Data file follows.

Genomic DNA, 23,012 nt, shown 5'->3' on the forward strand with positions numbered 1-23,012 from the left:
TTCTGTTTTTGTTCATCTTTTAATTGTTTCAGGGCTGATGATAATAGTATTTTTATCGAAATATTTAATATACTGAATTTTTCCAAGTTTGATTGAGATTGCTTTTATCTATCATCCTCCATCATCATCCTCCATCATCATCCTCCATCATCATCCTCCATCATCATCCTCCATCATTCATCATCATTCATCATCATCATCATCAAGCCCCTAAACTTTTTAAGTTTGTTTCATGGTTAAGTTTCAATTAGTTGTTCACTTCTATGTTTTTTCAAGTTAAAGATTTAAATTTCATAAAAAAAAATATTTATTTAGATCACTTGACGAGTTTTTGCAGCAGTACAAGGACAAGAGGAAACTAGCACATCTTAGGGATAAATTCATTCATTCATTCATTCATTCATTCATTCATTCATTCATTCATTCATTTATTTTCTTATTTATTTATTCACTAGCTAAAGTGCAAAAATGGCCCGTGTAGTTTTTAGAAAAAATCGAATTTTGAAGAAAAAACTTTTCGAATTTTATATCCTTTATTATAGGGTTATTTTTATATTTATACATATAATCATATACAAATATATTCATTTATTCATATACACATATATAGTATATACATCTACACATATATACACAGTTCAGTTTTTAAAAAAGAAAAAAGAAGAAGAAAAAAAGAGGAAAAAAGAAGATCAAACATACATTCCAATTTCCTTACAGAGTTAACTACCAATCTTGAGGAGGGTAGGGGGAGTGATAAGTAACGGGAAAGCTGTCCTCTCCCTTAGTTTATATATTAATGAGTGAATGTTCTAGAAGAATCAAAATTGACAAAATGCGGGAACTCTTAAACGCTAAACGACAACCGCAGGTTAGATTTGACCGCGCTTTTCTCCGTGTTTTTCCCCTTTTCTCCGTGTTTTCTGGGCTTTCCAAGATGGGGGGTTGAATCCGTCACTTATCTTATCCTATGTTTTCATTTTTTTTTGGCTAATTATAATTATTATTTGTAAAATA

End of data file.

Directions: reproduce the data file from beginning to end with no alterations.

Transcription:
Genomic DNA, 23,012 nt, shown 5'->3' on the forward strand with positions numbered 1-23,012 from the left:
TTCTGTTTTTGTTCATCTTTTAATTGTTTCAGGGCTGATGATAATAGTATTTTTATCGAAATATTTAATATACTGAATTTTTCCAAGTTTGATTGAGATTGCTTTTATCTATCATCCTCCATCATCATCCTCCATCATCATCCTCCATCATCATCCTCCATCATCATCCTCCATCATTCATCATCATTCATCATCATCATCATCAAGCCCCTAAACTTTTTAAGTTTGTTTCATGGTTAAGTTTCAATTAGTTGTTCACTTCTATGTTTTTTCAAGTTAAAGATTTAAATTTCATAAAAAAAAATATTTATTTAGATCACTTGACGAGTTTTTGCAGCAGTACAAGGACAAGAGGAAACTAGCACATCTTAGGGATAAATTCATTCATTCATTCATTCATTCATTCATTCATTCATTCATTCATTCATTTATTTTCTTATTTATTTATTCACTAGCTAAAGTGCAAAAATGGCCCGTGTAGTTTTTAGAAAAAATCGAATTTTGAAGAAAAAACTTTTCGAATTTTATATCCTTTATTATAGGGTTATTTTTATATTTATACATATAATCATATACAAATATATTCATTTATTCATATACACATATATAGTATATACATCTACACATATATACACAGTTCAGTTTTTAAAAAAGAAAAAAGAAGAAGAAAAAAAGAGGAAAAAAGAAGATCAAACATACATTCCAATTTCCTTACAGAGTTAACTACCAATCTTGAGGAGGGTAGGGGGAGTGATAAGTAACGGGAAAGCTGTCCTCTCCCTTAGTTTATATATTAATGAGTGAATGTTCTAGAAGAATCAAAATTGACAAAATGCGGGAACTCTTAAACGCTAAACGACAACCGCAGGTTAGATTTGACCGCGCTTTTCTCCGTGTTTTTCCCCTTTTCTCCGTGTTTTCTGGGCTTTCCAAGATGGGGGGTTGAATCCGTCACTTATCTTATCCTATGTTTTCATTTTTTTTTGGCTAATTATAATTATTATTTGTAAAATA